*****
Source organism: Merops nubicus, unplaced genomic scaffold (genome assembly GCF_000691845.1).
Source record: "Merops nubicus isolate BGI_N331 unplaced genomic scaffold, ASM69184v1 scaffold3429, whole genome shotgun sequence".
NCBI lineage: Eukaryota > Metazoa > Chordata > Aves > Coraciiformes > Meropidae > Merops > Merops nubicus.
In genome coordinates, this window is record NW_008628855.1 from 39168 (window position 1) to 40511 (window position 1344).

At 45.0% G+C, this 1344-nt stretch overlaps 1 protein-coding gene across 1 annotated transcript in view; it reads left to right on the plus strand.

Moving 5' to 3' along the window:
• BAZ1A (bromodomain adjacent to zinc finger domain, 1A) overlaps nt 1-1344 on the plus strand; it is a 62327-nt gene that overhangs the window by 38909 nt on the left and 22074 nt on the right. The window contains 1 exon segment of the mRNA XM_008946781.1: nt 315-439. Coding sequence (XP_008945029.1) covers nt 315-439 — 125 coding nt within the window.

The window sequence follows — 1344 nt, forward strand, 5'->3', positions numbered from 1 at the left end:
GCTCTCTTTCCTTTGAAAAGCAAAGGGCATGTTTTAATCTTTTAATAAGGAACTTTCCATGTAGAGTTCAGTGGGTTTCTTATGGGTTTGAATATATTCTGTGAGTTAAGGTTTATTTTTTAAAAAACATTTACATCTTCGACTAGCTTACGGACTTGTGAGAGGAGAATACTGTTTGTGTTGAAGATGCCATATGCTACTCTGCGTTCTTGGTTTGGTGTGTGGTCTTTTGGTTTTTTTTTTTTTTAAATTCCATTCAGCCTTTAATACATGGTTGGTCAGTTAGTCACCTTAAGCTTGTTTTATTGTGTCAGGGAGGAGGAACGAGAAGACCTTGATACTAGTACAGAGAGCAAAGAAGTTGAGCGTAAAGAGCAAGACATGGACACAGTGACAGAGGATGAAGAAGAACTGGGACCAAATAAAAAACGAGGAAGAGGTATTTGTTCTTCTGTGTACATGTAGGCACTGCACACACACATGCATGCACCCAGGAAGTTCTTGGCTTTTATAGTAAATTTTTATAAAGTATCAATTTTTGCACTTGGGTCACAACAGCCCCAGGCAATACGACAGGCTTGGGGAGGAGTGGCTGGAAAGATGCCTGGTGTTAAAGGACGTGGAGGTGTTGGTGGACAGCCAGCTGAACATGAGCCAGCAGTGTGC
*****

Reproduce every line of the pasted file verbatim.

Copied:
Source organism: Merops nubicus, unplaced genomic scaffold (genome assembly GCF_000691845.1).
Source record: "Merops nubicus isolate BGI_N331 unplaced genomic scaffold, ASM69184v1 scaffold3429, whole genome shotgun sequence".
NCBI lineage: Eukaryota > Metazoa > Chordata > Aves > Coraciiformes > Meropidae > Merops > Merops nubicus.
In genome coordinates, this window is record NW_008628855.1 from 39168 (window position 1) to 40511 (window position 1344).

At 45.0% G+C, this 1344-nt stretch overlaps 1 protein-coding gene across 1 annotated transcript in view; it reads left to right on the plus strand.

Moving 5' to 3' along the window:
• BAZ1A (bromodomain adjacent to zinc finger domain, 1A) overlaps nt 1-1344 on the plus strand; it is a 62327-nt gene that overhangs the window by 38909 nt on the left and 22074 nt on the right. The window contains 1 exon segment of the mRNA XM_008946781.1: nt 315-439. Coding sequence (XP_008945029.1) covers nt 315-439 — 125 coding nt within the window.

The window sequence follows — 1344 nt, forward strand, 5'->3', positions numbered from 1 at the left end:
GCTCTCTTTCCTTTGAAAAGCAAAGGGCATGTTTTAATCTTTTAATAAGGAACTTTCCATGTAGAGTTCAGTGGGTTTCTTATGGGTTTGAATATATTCTGTGAGTTAAGGTTTATTTTTTAAAAAACATTTACATCTTCGACTAGCTTACGGACTTGTGAGAGGAGAATACTGTTTGTGTTGAAGATGCCATATGCTACTCTGCGTTCTTGGTTTGGTGTGTGGTCTTTTGGTTTTTTTTTTTTTTAAATTCCATTCAGCCTTTAATACATGGTTGGTCAGTTAGTCACCTTAAGCTTGTTTTATTGTGTCAGGGAGGAGGAACGAGAAGACCTTGATACTAGTACAGAGAGCAAAGAAGTTGAGCGTAAAGAGCAAGACATGGACACAGTGACAGAGGATGAAGAAGAACTGGGACCAAATAAAAAACGAGGAAGAGGTATTTGTTCTTCTGTGTACATGTAGGCACTGCACACACACATGCATGCACCCAGGAAGTTCTTGGCTTTTATAGTAAATTTTTATAAAGTATCAATTTTTGCACTTGGGTCACAACAGCCCCAGGCAATACGACAGGCTTGGGGAGGAGTGGCTGGAAAGATGCCTGGTGTTAAAGGACGTGGAGGTGTTGGTGGACAGCCAGCTGAACATGAGCCAGCAGTGTGC